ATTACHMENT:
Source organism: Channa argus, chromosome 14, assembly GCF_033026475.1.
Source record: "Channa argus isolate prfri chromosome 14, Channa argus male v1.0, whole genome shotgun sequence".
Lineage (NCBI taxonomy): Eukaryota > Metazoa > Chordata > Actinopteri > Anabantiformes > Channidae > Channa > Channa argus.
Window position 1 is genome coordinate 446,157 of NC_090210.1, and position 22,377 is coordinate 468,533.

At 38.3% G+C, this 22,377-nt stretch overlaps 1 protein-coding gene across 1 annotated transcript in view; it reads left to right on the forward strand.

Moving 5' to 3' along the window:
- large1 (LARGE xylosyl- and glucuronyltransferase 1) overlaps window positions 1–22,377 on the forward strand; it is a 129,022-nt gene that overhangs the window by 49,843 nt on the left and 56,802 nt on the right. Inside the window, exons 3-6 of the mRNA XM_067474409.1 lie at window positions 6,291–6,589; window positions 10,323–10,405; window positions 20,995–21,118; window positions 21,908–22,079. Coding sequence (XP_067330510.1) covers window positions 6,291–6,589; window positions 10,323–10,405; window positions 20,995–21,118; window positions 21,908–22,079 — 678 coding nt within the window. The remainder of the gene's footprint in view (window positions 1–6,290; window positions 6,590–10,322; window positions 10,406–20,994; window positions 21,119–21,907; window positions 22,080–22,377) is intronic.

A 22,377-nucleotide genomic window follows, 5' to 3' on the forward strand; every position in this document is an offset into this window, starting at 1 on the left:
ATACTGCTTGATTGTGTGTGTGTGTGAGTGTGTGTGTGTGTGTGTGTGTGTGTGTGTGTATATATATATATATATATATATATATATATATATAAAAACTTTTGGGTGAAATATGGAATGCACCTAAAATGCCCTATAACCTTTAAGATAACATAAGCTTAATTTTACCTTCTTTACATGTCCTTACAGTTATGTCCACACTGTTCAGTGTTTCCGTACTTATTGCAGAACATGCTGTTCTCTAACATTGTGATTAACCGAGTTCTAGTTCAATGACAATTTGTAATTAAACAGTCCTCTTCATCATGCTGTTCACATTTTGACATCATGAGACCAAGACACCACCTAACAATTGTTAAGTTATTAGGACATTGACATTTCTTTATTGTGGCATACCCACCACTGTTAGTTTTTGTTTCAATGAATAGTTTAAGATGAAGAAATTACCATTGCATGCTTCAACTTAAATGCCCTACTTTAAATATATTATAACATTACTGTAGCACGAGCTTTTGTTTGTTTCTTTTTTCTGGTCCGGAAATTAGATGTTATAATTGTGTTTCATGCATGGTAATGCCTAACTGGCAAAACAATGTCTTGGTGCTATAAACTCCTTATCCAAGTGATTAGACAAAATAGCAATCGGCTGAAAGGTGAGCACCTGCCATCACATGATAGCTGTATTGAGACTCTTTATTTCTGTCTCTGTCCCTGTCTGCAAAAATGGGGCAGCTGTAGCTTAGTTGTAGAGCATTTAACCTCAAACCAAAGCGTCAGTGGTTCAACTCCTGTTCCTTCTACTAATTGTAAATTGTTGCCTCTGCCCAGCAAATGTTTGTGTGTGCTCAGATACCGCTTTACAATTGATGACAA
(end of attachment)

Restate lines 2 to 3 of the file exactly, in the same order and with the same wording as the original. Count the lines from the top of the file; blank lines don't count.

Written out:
Source record: "Channa argus isolate prfri chromosome 14, Channa argus male v1.0, whole genome shotgun sequence".
Lineage (NCBI taxonomy): Eukaryota > Metazoa > Chordata > Actinopteri > Anabantiformes > Channidae > Channa > Channa argus.